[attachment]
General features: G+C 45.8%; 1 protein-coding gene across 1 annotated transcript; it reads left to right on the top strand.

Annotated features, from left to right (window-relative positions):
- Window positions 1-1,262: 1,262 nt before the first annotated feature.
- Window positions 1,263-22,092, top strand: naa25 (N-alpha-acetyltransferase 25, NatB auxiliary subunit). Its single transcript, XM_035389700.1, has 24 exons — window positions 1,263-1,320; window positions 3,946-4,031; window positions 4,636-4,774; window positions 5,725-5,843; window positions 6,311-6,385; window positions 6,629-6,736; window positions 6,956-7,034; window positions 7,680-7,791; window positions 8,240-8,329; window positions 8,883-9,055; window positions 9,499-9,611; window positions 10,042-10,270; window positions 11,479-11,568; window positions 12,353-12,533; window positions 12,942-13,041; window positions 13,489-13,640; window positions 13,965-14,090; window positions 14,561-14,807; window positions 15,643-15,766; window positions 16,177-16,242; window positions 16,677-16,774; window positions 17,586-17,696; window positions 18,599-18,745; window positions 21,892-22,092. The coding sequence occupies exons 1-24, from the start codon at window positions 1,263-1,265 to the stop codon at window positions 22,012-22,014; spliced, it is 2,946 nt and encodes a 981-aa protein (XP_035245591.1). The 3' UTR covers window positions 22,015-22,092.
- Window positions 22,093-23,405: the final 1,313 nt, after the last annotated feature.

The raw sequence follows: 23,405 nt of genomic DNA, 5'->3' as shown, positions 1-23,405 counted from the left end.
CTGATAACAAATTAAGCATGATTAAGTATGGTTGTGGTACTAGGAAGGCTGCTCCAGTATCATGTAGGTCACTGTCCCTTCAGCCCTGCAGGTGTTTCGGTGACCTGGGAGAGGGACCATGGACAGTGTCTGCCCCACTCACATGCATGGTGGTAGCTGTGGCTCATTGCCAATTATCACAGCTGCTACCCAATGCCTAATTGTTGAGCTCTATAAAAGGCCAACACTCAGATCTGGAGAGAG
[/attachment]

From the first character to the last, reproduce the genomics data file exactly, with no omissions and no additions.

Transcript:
General features: G+C 45.8%; 1 protein-coding gene across 1 annotated transcript; it reads left to right on the top strand.

Annotated features, from left to right (window-relative positions):
- Window positions 1-1,262: 1,262 nt before the first annotated feature.
- Window positions 1,263-22,092, top strand: naa25 (N-alpha-acetyltransferase 25, NatB auxiliary subunit). Its single transcript, XM_035389700.1, has 24 exons — window positions 1,263-1,320; window positions 3,946-4,031; window positions 4,636-4,774; window positions 5,725-5,843; window positions 6,311-6,385; window positions 6,629-6,736; window positions 6,956-7,034; window positions 7,680-7,791; window positions 8,240-8,329; window positions 8,883-9,055; window positions 9,499-9,611; window positions 10,042-10,270; window positions 11,479-11,568; window positions 12,353-12,533; window positions 12,942-13,041; window positions 13,489-13,640; window positions 13,965-14,090; window positions 14,561-14,807; window positions 15,643-15,766; window positions 16,177-16,242; window positions 16,677-16,774; window positions 17,586-17,696; window positions 18,599-18,745; window positions 21,892-22,092. The coding sequence occupies exons 1-24, from the start codon at window positions 1,263-1,265 to the stop codon at window positions 22,012-22,014; spliced, it is 2,946 nt and encodes a 981-aa protein (XP_035245591.1). The 3' UTR covers window positions 22,015-22,092.
- Window positions 22,093-23,405: the final 1,313 nt, after the last annotated feature.

The raw sequence follows: 23,405 nt of genomic DNA, 5'->3' as shown, positions 1-23,405 counted from the left end.
CTGATAACAAATTAAGCATGATTAAGTATGGTTGTGGTACTAGGAAGGCTGCTCCAGTATCATGTAGGTCACTGTCCCTTCAGCCCTGCAGGTGTTTCGGTGACCTGGGAGAGGGACCATGGACAGTGTCTGCCCCACTCACATGCATGGTGGTAGCTGTGGCTCATTGCCAATTATCACAGCTGCTACCCAATGCCTAATTGTTGAGCTCTATAAAAGGCCAACACTCAGATCTGGAGAGAG